One single-spool and one two-spool low-speed compressor facility were supported by one high-speed compressor rig to carry out eight different measurement campaigns to push the design limits for ducts, with or without struts or swirl. The interturbine duct design space was improved by resorting to five experiments in one low-speed and one high-speed turbine facility. The design space was further improved by making use of two complementing measurement campaigns to assess the optimal passive control devices for intermediate ducts.

Duct shape optimisation and computational predictions was used to support experiments by providing pre- and post-test flow predictions, for instance, or by optimising the duct geometries even further.

Institution Type:
Institution Name: 
European Commission
Type of funding:
Key Results: 

The project has been successful in achieving an improved understanding of the flow in aggressive intermediate ducts and its interaction with neighbouring components, to perform high-quality testing of aggressive compressor and turbine ducts, to validate design tools and identify optimal strategies to control flows in very aggressive ducts.

Technical Implications

AIDA's outcomes shall act as enablers for the successful design of new promising engine configurations such as those proposed in FP6 European Engine Integrated Projects (VITAL, NEWAC) and FP7 JTIs & IPs, helping to achieve the ACARE noise and emission reduction targets.

AIDA's work on passive control devices is expected to have an impact on a broad range of aerodynamic engineering applications.

Policy implications

Within the consortium it was discussed to open, after the end of the project, the database for this highly loaded transition duct flow to selected industry and research institutions which may be granted access.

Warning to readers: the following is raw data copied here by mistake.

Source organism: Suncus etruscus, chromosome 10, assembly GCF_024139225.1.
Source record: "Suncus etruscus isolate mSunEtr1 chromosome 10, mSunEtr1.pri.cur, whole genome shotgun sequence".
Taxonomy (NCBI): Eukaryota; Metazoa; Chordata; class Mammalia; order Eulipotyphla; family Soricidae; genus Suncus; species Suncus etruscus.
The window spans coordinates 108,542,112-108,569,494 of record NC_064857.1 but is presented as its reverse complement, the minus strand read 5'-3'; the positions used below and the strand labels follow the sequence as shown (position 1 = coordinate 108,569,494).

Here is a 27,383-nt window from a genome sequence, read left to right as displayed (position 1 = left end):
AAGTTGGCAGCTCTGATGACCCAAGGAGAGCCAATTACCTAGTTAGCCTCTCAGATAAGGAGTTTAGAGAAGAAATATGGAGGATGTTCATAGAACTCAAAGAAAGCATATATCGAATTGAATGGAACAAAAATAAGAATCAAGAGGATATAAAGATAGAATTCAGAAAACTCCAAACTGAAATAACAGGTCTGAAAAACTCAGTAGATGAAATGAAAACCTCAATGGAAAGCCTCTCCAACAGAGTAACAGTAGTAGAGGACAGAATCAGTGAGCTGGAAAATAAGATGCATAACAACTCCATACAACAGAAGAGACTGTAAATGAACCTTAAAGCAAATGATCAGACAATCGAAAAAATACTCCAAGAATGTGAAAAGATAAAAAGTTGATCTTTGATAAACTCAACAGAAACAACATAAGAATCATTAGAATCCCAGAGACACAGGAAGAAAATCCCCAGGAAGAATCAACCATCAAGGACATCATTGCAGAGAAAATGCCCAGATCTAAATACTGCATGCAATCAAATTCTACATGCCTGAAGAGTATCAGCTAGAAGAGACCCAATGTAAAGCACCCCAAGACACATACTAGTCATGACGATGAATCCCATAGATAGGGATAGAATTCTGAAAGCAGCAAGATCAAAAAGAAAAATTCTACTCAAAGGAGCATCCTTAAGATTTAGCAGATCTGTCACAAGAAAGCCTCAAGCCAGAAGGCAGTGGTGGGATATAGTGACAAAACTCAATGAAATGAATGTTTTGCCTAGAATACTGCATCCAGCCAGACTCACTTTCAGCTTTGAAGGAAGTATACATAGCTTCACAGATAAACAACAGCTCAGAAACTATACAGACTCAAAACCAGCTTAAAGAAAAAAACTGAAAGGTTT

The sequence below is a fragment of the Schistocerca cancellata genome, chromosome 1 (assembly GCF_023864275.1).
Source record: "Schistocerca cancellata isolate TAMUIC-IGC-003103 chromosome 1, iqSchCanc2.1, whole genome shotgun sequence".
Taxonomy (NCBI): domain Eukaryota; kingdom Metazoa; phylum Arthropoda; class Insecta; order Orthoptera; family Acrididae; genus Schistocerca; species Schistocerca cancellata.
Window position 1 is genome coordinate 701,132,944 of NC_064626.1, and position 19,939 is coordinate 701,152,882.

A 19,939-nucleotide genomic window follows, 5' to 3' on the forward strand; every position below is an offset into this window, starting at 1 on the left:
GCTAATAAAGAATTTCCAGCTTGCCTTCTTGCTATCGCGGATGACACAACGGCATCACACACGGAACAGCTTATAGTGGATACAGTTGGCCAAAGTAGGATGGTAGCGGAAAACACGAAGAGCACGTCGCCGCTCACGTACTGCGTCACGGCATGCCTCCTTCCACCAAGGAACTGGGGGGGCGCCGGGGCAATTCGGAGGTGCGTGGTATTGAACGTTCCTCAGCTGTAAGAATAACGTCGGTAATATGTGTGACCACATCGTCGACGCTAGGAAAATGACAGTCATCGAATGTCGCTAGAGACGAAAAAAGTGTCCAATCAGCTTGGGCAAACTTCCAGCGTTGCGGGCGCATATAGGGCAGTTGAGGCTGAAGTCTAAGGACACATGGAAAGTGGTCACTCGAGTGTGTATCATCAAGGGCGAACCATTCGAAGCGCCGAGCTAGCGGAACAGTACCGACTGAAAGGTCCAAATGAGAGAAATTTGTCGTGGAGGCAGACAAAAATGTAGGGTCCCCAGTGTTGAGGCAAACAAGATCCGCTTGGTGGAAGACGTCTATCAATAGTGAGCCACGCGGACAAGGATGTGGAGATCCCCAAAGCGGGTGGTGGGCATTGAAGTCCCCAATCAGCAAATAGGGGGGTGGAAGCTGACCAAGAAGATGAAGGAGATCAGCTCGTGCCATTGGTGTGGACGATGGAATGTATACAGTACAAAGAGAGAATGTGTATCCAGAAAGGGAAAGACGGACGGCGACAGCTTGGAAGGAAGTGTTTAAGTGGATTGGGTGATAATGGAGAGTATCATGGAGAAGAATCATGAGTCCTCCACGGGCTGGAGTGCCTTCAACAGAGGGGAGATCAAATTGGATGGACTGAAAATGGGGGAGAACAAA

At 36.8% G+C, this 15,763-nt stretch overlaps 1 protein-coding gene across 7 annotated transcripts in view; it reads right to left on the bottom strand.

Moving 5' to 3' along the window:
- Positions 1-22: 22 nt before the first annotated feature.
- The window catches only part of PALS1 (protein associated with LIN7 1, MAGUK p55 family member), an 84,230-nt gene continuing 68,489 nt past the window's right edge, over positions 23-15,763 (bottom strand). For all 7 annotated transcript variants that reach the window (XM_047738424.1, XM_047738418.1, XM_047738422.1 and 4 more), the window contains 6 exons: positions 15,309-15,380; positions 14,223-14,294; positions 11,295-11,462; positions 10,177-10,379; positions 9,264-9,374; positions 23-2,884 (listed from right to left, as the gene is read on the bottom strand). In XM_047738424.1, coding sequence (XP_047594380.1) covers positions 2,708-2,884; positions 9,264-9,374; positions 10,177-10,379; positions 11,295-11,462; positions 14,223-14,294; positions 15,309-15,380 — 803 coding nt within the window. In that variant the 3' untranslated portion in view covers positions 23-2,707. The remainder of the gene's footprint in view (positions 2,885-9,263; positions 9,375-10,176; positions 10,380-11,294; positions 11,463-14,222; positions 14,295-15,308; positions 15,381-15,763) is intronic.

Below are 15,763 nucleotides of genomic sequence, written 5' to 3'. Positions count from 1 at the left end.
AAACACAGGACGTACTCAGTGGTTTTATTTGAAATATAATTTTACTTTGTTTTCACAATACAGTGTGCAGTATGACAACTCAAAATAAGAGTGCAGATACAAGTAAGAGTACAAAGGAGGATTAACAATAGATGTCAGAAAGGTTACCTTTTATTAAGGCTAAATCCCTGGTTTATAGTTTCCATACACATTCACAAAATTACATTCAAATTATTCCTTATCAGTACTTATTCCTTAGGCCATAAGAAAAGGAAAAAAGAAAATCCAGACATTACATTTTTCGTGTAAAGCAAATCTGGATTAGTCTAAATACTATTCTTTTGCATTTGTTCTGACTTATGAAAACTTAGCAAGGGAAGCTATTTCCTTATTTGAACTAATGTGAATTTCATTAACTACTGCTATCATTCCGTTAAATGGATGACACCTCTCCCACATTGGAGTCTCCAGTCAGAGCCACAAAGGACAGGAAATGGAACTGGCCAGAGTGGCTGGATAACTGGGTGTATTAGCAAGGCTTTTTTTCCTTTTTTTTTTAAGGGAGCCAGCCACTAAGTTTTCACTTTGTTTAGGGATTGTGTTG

Extensive exploitation in European engines and strengthened competitiveness of European industry is ensured as all European engine manufacturers were part of the AIDA consortium.

Lead Organisation: 

Volvo Aero Corporation

Address: 
Flygmotorvägen
TROLLHÄTTAN
Sweden
EU Contribution: 
€0
Partner Organisations: 

Mtu Aero Engines

Address: 
Dachauer Strasse 665
80995 MUENCHEN
Germany
EU Contribution: 
€0

Rolls-Royce Deutschland Ltd & Co Kg

Address: 
Eschenweg 11
15827 BLANKENFELDE-MAHLOW
Germany
EU Contribution: 
€0

Swedish Defence Research Agency

Address: 
Ranhammarsvaegen 14
STOCKHOLM
Sweden
EU Contribution: 
€0

Università Degli Studi Di Genova

Address: 
N/a
16126 Genova
Italy
EU Contribution: 
€0

The Chancellor Masters And Scholars Of The University Of Cambridge

Address: 
TRINITY LANE THE OLD SCHOOLS
CAMBRIDGE
CB2 1TN
United Kingdom
EU Contribution: 
€0

Inasco- Integrated Aerospace Sciences Corporation O.e.

Address: 
Parque Tecnológico de Zamudio, Nº 300
ZAMUDIO (VIZCAYA)
Greece
EU Contribution: 
€0

Loughborough University

Address: 
Ashby Road
Loughborough
LE11 3TU
United Kingdom
EU Contribution: 
€0

Avio S.p.a.

Address: 
Via 1 Maggio 99
00187 RIVALTA DI TORINO
Italy
EU Contribution: 
€0

Office National D' Etudes Et De Recherches Aérospatiales

Address: 
29, avenue de la Division Leclerc
BP72 CHÂTILLON CEDEX
France
EU Contribution: 
€0

Snecma

Address: 
2 Bd du Général Martial-Valin
PARIS
France
EU Contribution: 
€0

Deutsches Zentrum Fr Luft Und Raumfahrt E.v

Address: 
Linder Hoehe
51147 KOELN
Germany
EU Contribution: 
€0

Chalmers Tekniska Hogskola Ab

Address: 
Sven Hultinsgata 2
GOETEBORG
Sweden
EU Contribution: 
€0

Turbomeca

Address: 
n/a
BORDES
France
EU Contribution: 
€0

Dynamics, Structures & Systems International

Address: 
Jules Vandenbemptlaan 71
HEVERLEE
Belgium
EU Contribution: 
€0